Reviews by Our Customers Under the Age of 13

We highly value and respect everyone's opinion concerning the titles we offer. However, we cannot allow persons under the age of 13 to have accounts at BN.com or to post customer reviews. Please see our Terms of Use for more details.

What to exclude from your review:

Please do not write about reviews, commentary, or information posted on the product page. If you see any errors in the information on the product page, please send us an email.

Reviews should not contain any of the following:

  • - HTML tags, profanity, obscenities, vulgarities, or comments that defame anyone
  • - Time-sensitive information such as tour dates, signings, lectures, etc.
  • - Single-word reviews. Other people will read your review to discover why you liked or didn't like the title. Be descriptive.
  • - Comments focusing on the author or that may ruin the ending for others
  • - Phone numbers, addresses, URLs
  • - Pricing and availability information or alternative ordering information
  • - Advertisements or commercial solicitation

Reminder:

  • - By submitting a review, you grant to Barnes & Noble.com and its sublicensees the royalty-free, perpetual, irrevocable right and license to use the review in accordance with the Barnes & Noble.com Terms of Use.
  • - Barnes & Noble.com reserves the right not to post any review -- particularly those that do not follow the terms and conditions of these Rules. Barnes & Noble.com also reserves the right to remove any review at any time without notice.
  • - See Terms of Use for other conditions and disclaimers.
Search for Products You'd Like to Recommend

Recommend other products that relate to your review. Just search for them below and share!

Create a Pen Name

Your Pen Name is your unique identity on BN.com. It will appear on the reviews you write and other website activities. Your Pen Name cannot be edited, changed or deleted once submitted.

 
Your Pen Name can be any combination of alphanumeric characters (plus - and _), and must be at least two characters long.

Continue Anonymously
Sort by: Showing all of 3 Customer Reviews
  • Posted July 15, 2014

    This is a touching, beautifully written portrait of a young girl

    This is a touching, beautifully written portrait of a young girl and her sometimes difficult relationship with her mother, set against a perfectly-rendered 1930's backdrop. Readers will easily identify and bond with Esther as she gives up the comforts of city life for new adventures on a farm in Wisconsin and beyond. I would love to read a sequel!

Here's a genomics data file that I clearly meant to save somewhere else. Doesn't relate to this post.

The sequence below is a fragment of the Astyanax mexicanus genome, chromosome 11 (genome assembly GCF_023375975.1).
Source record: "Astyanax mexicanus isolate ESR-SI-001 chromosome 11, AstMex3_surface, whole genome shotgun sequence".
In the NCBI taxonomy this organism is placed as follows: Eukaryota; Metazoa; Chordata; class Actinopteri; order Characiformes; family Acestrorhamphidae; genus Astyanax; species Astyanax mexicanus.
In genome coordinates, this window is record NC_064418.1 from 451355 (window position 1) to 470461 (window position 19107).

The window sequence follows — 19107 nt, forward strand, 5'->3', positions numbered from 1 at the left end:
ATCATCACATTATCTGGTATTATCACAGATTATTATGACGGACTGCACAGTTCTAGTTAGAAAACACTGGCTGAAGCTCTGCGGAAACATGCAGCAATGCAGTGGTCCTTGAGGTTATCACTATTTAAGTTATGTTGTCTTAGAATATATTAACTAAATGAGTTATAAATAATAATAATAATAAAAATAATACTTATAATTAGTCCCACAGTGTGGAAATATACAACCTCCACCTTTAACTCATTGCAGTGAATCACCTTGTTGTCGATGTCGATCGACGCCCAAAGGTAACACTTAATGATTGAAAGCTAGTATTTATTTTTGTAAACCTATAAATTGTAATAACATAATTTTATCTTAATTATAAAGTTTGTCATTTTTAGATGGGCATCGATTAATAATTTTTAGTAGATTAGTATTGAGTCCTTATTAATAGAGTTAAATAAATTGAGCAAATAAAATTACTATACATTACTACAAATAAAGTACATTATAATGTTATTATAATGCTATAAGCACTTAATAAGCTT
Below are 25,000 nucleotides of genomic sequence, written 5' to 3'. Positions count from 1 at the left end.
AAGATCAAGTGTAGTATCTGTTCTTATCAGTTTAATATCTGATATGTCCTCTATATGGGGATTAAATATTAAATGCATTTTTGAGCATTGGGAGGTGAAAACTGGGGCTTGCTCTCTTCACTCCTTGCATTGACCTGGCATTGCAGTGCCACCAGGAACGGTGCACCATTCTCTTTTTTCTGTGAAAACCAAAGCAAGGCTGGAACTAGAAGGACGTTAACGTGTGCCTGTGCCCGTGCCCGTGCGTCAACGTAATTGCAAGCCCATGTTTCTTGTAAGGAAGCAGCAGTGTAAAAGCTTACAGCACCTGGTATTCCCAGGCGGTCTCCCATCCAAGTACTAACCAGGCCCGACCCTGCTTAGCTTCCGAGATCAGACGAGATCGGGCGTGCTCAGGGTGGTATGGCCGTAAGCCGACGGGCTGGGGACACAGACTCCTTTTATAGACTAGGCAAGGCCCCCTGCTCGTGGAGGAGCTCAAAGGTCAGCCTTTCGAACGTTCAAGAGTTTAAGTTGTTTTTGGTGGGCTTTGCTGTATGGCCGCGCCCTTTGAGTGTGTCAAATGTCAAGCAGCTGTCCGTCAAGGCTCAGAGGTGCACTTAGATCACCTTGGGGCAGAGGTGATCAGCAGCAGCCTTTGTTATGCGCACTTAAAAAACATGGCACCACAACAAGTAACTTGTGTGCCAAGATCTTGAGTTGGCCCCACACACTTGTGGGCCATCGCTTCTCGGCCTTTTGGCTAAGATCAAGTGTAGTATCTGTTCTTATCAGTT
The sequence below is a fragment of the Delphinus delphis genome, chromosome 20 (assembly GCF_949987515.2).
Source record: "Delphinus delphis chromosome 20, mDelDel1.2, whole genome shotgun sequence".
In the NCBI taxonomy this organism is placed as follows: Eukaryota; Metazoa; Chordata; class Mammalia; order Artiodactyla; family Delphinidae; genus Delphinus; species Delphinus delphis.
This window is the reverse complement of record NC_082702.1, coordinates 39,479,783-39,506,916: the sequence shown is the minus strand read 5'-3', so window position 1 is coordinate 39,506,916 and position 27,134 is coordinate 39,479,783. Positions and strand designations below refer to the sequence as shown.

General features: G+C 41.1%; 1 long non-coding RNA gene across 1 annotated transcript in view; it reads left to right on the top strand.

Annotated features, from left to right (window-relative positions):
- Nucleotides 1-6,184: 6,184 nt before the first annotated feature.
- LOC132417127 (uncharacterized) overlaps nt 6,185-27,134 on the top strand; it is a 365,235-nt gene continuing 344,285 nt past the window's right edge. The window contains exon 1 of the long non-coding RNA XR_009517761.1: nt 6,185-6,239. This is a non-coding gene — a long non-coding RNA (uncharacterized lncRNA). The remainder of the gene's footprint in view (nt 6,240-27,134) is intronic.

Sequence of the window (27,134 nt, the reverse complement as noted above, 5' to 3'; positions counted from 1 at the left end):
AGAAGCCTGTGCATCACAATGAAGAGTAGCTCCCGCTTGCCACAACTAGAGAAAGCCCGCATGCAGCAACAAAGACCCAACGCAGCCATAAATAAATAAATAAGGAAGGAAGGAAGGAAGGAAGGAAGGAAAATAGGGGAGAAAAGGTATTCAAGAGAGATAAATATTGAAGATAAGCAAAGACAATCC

Was this review helpful? Yes  No   Report this review
  • Anonymous

    Posted February 21, 2014

    Gayle Rosengren¿s tender story of a depression-era girl longing

    Gayle Rosengren’s tender story of a depression-era girl longing for the love and acceptance of her mother is both heart-wrenching and hopeful. After Esther’s father loses his job, the family must move from Chicago to a Wisconsin farm. As if enduring harsh conditions wasn’t difficult enough, Esther’s superstitious mother throws away her beloved doll and forbids Esther from seeing her only friend. Based on true incidents in the author’s life, WHAT THE MOON SAID is a story of a family needing to endure, forgive and adjust. Suitable for the classroom, especially fourth and fifth grades.

    Was this review helpful? Yes  No   Report this review
  • Posted February 20, 2014

    "What the Moon Said" (which I have read twice) is an a

    "What the Moon Said" (which I have read twice) is an absolutely terrific book, with one of the best main characters, vibrant & lovable Esther, in recent Middle Grade literature.  And so skillfully written, with just the right voice for someone of Esther's age, a perfect structure (flows seamlessly from scene to scene, chapter to chapter), and beautiful use of language.  A great mother-daughter relationship book.  Also, because it is written so well and at an age-appropriate level for Middle Grade minds, would be a terrific "read out-loud" book for home or the classroom.  And a fun read for adults, too.

    Was this review helpful? Yes  No   Report this review
Sort by: Showing all of 3 Customer Reviews

If you find inappropriate content, please report it to Barnes & Noble
Why is this product inappropriate?
Comments (optional)